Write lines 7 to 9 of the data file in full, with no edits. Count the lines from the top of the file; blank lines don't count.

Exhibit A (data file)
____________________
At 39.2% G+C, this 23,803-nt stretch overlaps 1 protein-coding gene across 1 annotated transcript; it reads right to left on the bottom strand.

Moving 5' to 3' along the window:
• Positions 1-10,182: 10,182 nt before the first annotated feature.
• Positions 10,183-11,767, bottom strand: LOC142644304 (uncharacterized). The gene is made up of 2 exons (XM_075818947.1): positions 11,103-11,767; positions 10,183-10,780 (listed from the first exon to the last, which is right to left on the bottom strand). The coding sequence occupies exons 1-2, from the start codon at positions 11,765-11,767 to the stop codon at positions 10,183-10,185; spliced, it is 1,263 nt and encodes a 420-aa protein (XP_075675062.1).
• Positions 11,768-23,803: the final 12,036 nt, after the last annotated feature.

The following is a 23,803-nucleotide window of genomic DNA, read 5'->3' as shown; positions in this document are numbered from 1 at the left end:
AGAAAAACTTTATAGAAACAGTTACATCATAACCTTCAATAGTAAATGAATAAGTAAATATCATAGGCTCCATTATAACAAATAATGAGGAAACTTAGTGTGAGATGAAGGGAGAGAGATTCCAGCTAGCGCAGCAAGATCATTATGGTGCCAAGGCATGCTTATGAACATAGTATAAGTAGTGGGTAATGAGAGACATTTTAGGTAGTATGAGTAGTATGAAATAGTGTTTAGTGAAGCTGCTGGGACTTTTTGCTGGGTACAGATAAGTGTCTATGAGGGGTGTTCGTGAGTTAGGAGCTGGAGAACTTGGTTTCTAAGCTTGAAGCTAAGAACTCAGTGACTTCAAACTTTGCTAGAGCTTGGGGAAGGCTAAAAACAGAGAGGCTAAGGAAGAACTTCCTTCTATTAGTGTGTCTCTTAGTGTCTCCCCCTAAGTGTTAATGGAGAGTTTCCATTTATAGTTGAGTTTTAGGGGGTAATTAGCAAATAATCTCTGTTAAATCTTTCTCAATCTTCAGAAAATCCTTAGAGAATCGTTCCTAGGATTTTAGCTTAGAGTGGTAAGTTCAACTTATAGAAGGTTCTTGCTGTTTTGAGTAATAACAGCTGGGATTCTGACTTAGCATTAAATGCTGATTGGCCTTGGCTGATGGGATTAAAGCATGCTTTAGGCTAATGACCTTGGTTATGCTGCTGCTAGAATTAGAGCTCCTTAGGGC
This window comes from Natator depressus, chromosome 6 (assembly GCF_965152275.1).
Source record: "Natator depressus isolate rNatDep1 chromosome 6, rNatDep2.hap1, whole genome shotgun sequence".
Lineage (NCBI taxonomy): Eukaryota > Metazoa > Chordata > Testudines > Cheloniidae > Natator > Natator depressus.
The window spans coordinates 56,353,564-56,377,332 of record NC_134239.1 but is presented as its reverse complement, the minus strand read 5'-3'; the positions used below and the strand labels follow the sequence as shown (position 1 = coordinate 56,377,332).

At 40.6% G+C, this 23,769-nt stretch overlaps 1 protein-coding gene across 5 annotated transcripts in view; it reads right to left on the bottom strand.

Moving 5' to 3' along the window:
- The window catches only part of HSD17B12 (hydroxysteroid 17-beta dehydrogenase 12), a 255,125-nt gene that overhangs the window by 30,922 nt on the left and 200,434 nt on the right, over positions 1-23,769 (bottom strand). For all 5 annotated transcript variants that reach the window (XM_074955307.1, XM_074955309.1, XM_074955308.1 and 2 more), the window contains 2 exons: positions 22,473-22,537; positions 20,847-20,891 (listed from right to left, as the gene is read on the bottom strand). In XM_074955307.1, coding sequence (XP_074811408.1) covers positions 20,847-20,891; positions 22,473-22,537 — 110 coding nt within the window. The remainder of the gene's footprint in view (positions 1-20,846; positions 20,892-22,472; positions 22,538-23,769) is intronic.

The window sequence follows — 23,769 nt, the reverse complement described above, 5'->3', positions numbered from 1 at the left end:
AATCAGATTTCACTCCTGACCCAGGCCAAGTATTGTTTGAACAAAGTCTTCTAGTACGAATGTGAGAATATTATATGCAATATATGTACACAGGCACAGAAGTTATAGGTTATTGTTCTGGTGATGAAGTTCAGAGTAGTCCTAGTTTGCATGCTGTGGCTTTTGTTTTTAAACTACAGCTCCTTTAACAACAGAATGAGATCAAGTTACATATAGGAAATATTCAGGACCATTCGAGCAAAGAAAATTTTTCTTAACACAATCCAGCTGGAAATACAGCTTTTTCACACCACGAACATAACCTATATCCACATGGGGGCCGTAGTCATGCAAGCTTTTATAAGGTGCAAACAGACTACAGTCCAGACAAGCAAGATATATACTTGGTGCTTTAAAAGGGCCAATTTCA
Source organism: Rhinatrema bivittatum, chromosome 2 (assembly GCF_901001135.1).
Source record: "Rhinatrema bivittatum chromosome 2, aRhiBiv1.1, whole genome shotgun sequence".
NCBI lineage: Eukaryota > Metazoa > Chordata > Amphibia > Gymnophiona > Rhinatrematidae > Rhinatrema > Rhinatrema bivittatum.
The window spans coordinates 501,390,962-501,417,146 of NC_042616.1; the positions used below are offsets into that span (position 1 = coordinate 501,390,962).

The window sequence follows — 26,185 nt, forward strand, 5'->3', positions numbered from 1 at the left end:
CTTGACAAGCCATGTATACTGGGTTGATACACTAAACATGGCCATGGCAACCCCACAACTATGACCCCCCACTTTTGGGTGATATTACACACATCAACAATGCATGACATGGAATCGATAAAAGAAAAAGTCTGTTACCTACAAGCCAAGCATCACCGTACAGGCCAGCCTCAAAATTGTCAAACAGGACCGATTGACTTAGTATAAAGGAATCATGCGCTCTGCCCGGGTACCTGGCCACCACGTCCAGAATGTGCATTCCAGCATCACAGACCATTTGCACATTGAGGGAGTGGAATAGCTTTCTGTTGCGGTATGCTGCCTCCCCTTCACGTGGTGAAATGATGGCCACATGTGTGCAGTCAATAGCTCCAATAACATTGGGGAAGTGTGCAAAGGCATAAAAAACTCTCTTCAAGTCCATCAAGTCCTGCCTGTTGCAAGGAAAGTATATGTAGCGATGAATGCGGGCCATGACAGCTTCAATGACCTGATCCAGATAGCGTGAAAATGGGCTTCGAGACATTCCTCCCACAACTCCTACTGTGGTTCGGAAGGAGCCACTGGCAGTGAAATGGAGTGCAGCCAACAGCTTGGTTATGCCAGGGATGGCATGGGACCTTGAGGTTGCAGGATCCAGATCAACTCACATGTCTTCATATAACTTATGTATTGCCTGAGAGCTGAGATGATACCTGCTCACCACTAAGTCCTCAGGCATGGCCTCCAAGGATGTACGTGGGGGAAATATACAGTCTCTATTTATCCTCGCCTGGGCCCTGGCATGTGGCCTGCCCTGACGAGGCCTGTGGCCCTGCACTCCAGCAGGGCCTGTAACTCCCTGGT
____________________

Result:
AGAAAAACTTTATAGAAACAGTTACATCATAACCTTCAATAGTAAATGAATAAGTAAATATCATAGGCTCCATTATAACAAATAATGAGGAAACTTAGTGTGAGATGAAGGGAGAGAGATTCCAGCTAGCGCAGCAAGATCATTATGGTGCCAAGGCATGCTTATGAACATAGTATAAGTAGTGGGTAATGAGAGACATTTTAGGTAGTATGAGTAGTATGAAATAGTGTTTAGTGAAGCTGCTGGGACTTTTTGCTGGGTACAGATAAGTGTCTATGAGGGGTGTTCGTGAGTTAGGAGCTGGAGAACTTGGTTTCTAAGCTTGAAGCTAAGAACTCAGTGACTTCAAACTTTGCTAGAGCTTGGGGAAGGCTAAAAACAGAGAGGCTAAGGAAGAACTTCCTTCTATTAGTGTGTCTCTTAGTGTCTCCCCCTAAGTGTTAATGGAGAGTTTCCATTTATAGTTGAGTTTTAGGGGGTAATTAGCAAATAATCTCTGTTAAATCTTTCTCAATCTTCAGAAAATCCTTAGAGAATCGTTCCTAGGATTTTAGCTTAGAGTGGTAAGTTCAACTTATAGAAGGTTCTTGCTGTTTTGAGTAATAACAGCTGGGATTCTGACTTAGCATTAAATGCTGATTGGCCTTGGCTGATGGGATTAAAGCATGCTTTAGGCTAATGACCTTGGTTATGCTGCTGCTAGAATTAGAGCTCCTTAGGGC
This window comes from Natator depressus, chromosome 6 (assembly GCF_965152275.1).
Source record: "Natator depressus isolate rNatDep1 chromosome 6, rNatDep2.hap1, whole genome shotgun sequence".